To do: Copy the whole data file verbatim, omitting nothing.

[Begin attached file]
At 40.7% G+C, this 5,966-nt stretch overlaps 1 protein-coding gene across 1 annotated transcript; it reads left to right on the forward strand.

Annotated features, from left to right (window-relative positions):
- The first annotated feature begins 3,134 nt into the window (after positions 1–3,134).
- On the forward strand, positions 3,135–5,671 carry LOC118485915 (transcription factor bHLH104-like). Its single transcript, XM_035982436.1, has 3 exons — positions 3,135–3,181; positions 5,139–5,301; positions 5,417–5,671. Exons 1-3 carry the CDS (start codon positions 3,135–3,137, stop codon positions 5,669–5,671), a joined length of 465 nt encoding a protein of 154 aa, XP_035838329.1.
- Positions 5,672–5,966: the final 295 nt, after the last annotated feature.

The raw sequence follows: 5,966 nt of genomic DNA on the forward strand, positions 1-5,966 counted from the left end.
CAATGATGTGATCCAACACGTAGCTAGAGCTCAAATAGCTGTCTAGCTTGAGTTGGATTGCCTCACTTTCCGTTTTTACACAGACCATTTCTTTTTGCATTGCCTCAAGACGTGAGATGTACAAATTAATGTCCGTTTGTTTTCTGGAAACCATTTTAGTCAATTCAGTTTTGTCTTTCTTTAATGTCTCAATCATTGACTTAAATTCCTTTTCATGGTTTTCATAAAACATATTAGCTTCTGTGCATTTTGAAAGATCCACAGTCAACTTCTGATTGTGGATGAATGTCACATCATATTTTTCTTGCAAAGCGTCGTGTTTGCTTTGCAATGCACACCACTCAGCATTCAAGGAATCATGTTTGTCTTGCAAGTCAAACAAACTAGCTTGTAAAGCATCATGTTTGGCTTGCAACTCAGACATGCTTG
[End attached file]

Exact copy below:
At 40.7% G+C, this 5,966-nt stretch overlaps 1 protein-coding gene across 1 annotated transcript; it reads left to right on the forward strand.

Annotated features, from left to right (window-relative positions):
- The first annotated feature begins 3,134 nt into the window (after positions 1–3,134).
- On the forward strand, positions 3,135–5,671 carry LOC118485915 (transcription factor bHLH104-like). Its single transcript, XM_035982436.1, has 3 exons — positions 3,135–3,181; positions 5,139–5,301; positions 5,417–5,671. Exons 1-3 carry the CDS (start codon positions 3,135–3,137, stop codon positions 5,669–5,671), a joined length of 465 nt encoding a protein of 154 aa, XP_035838329.1.
- Positions 5,672–5,966: the final 295 nt, after the last annotated feature.

The raw sequence follows: 5,966 nt of genomic DNA on the forward strand, positions 1-5,966 counted from the left end.
CAATGATGTGATCCAACACGTAGCTAGAGCTCAAATAGCTGTCTAGCTTGAGTTGGATTGCCTCACTTTCCGTTTTTACACAGACCATTTCTTTTTGCATTGCCTCAAGACGTGAGATGTACAAATTAATGTCCGTTTGTTTTCTGGAAACCATTTTAGTCAATTCAGTTTTGTCTTTCTTTAATGTCTCAATCATTGACTTAAATTCCTTTTCATGGTTTTCATAAAACATATTAGCTTCTGTGCATTTTGAAAGATCCACAGTCAACTTCTGATTGTGGATGAATGTCACATCATATTTTTCTTGCAAAGCGTCGTGTTTGCTTTGCAATGCACACCACTCAGCATTCAAGGAATCATGTTTGTCTTGCAAGTCAAACAAACTAGCTTGTAAAGCATCATGTTTGGCTTGCAACTCAGACATGCTTG